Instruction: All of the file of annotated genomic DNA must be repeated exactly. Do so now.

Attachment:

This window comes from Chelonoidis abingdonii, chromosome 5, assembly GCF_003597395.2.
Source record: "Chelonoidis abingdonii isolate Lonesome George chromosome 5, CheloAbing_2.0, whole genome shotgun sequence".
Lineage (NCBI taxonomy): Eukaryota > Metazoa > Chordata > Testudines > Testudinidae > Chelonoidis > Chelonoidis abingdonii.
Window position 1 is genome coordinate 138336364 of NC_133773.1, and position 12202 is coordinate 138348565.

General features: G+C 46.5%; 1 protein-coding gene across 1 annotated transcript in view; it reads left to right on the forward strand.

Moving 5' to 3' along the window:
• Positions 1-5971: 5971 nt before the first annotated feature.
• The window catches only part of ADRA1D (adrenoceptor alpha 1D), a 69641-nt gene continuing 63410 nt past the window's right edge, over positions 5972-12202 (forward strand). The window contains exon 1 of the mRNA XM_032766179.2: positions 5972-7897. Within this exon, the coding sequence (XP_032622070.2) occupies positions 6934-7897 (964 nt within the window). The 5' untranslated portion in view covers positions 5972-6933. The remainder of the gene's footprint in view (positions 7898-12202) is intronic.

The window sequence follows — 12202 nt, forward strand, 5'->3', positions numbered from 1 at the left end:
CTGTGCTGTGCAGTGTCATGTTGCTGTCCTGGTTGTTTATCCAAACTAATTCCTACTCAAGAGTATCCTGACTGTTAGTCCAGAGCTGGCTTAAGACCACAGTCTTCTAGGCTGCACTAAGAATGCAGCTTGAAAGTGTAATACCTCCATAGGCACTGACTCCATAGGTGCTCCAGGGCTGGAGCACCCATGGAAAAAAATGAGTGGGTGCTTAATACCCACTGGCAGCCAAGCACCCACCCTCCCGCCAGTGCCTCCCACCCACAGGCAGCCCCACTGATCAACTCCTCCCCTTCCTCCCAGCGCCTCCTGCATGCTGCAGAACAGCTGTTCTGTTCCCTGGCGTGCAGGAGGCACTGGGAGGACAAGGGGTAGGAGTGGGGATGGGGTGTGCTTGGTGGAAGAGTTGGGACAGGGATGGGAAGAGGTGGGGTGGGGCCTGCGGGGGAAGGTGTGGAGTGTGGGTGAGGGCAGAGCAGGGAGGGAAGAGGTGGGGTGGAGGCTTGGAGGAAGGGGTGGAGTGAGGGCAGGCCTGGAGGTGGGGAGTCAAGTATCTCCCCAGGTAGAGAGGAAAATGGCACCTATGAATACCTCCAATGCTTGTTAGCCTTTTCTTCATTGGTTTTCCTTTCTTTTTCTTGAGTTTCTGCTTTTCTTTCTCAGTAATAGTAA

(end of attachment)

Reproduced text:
This window comes from Chelonoidis abingdonii, chromosome 5, assembly GCF_003597395.2.
Source record: "Chelonoidis abingdonii isolate Lonesome George chromosome 5, CheloAbing_2.0, whole genome shotgun sequence".
Lineage (NCBI taxonomy): Eukaryota > Metazoa > Chordata > Testudines > Testudinidae > Chelonoidis > Chelonoidis abingdonii.
Window position 1 is genome coordinate 138336364 of NC_133773.1, and position 12202 is coordinate 138348565.

General features: G+C 46.5%; 1 protein-coding gene across 1 annotated transcript in view; it reads left to right on the forward strand.

Moving 5' to 3' along the window:
• Positions 1-5971: 5971 nt before the first annotated feature.
• The window catches only part of ADRA1D (adrenoceptor alpha 1D), a 69641-nt gene continuing 63410 nt past the window's right edge, over positions 5972-12202 (forward strand). The window contains exon 1 of the mRNA XM_032766179.2: positions 5972-7897. Within this exon, the coding sequence (XP_032622070.2) occupies positions 6934-7897 (964 nt within the window). The 5' untranslated portion in view covers positions 5972-6933. The remainder of the gene's footprint in view (positions 7898-12202) is intronic.

The window sequence follows — 12202 nt, forward strand, 5'->3', positions numbered from 1 at the left end:
CTGTGCTGTGCAGTGTCATGTTGCTGTCCTGGTTGTTTATCCAAACTAATTCCTACTCAAGAGTATCCTGACTGTTAGTCCAGAGCTGGCTTAAGACCACAGTCTTCTAGGCTGCACTAAGAATGCAGCTTGAAAGTGTAATACCTCCATAGGCACTGACTCCATAGGTGCTCCAGGGCTGGAGCACCCATGGAAAAAAATGAGTGGGTGCTTAATACCCACTGGCAGCCAAGCACCCACCCTCCCGCCAGTGCCTCCCACCCACAGGCAGCCCCACTGATCAACTCCTCCCCTTCCTCCCAGCGCCTCCTGCATGCTGCAGAACAGCTGTTCTGTTCCCTGGCGTGCAGGAGGCACTGGGAGGACAAGGGGTAGGAGTGGGGATGGGGTGTGCTTGGTGGAAGAGTTGGGACAGGGATGGGAAGAGGTGGGGTGGGGCCTGCGGGGGAAGGTGTGGAGTGTGGGTGAGGGCAGAGCAGGGAGGGAAGAGGTGGGGTGGAGGCTTGGAGGAAGGGGTGGAGTGAGGGCAGGCCTGGAGGTGGGGAGTCAAGTATCTCCCCAGGTAGAGAGGAAAATGGCACCTATGAATACCTCCAATGCTTGTTAGCCTTTTCTTCATTGGTTTTCCTTTCTTTTTCTTGAGTTTCTGCTTTTCTTTCTCAGTAATAGTAA